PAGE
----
• The parish was in the Claypole sub-district of the Newark Registration District.
  • Check our Census Resource page for county-wide resources.
  • The table below gives census piece numbers, where known:
Piece No.
1841H.O. 107 / 616
1861R.G. 9 / 2482
1871R.G. 10 / 3545
1891R.G. 12 / 2716

Church History

  • The Anglican parish church is dedicated to Saint Vincent.
  • The church was built in the 14th century of Ancaster Stone.
  • The church contains several monuments to the HUSSEY family.
  • The church was extensively remodeled in 1861 after lightning struck the spire in 1859, which collapsed onto the chancel roof.
  • The church seats 504 people.
  • Here is a photo of the church, taken by (and copyright of) Wendy PARKINSON:


  • Here are two photos of Saint Vincent Church, taken by Ron COLE (who retains the copyright):





Church Records

  • The Anglican parish register dates from 1663 and includes Frieston. Bishop's transcripts go back to 1562.
  • We have some interesting extracts from the parish register.
  • The Lincolnshire FHS has a Loan Library service which has the parish registers on microfiche for Baptisms from 1663 to 1811 and Marriages from 1692 to 1812.
  • The LFHS has published several marriage indexes for the Loveden Deanery to make your search easier.
  • The Wesleyan Methodists had a small chapel in the village, as did the Primitive Methodists in the hamlet of Frieston. For information and assistance in researching these chapels, see our non-conformist religions page.
  • Check our Church Records page for county-wide resources.

Civil Registration

  • The parish was in the Claypole sub-district of the Newark Registration District.
  • Check our Civil Registration page for sources and background on Civil Registration which started in July, 1837.

Description & Travel

Caythorpe is a parish and village just 10 miles ESE of Newark-on-Trent, 9 miles west of Sleaford and 10 miles north of Grantham. Fulbeck parish lies to the north, with Stubton parish to the west. The parish covers about 4,240 acres. The parish is long on its east-west axis and narrow on the north-south one, extending west to the River Brant and east almost to Ermine Street. The parish includes the hamlet of Frieston 1/2 mile south of the village, pronounced by the locals as "Fryston".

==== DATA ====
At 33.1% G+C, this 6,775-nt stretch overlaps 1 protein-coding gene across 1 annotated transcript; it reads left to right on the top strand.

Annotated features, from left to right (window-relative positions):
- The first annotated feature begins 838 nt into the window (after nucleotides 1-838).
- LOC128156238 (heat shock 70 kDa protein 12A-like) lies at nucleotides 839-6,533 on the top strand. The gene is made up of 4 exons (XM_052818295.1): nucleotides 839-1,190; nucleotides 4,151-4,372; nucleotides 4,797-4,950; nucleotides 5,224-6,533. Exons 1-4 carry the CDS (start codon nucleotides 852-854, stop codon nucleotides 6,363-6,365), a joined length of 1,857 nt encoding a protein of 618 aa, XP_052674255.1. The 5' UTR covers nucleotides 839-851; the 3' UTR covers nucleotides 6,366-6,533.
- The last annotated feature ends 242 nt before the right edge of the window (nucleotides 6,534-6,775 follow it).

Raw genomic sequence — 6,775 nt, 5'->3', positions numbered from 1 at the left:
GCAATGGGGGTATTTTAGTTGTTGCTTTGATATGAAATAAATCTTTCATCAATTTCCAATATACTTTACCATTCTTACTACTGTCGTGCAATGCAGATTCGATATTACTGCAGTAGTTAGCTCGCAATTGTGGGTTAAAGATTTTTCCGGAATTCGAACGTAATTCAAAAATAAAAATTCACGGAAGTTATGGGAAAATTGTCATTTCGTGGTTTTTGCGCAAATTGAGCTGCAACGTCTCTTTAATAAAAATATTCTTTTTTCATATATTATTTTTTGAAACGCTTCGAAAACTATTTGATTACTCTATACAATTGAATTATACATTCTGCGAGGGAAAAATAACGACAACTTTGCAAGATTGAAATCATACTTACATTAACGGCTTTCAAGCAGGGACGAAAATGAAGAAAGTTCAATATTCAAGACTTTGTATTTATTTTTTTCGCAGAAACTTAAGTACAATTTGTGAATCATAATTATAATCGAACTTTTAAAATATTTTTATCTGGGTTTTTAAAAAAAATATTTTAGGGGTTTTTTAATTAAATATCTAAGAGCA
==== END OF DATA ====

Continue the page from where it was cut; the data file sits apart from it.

The village of Caythorpe lies on the Cliff range of hills. If you are planning a visit:

  • Take the A607 trunk road north out of Grantham. It passes along the eastern edge of the village.
  • De Montfort University has a campus at Caythorpe for its School of Agriculture and Horticulture.
  • Visit our touring page for more sources.
You can see pictures of Caythorpe which are provided by:




Historical Geography

You can see the administrative areas in which Caythorpe has been placed at times in the past. Select one to see a link to a map of that particular area.



  • Two old Roman roads run through the parish - High Dyke and Pottergate.
  • The Caythorpe Fair was held on the second Friday after Good Friday, but was abolished by 1900.
  • The Caythorpe Feast was held on the last Sunday in May.
  • The village was once a railway station on the Lincoln and Honington branch of the Great Northern Railway.
  • Ironstone was mined in the parish. In 1900, three mines were in operation.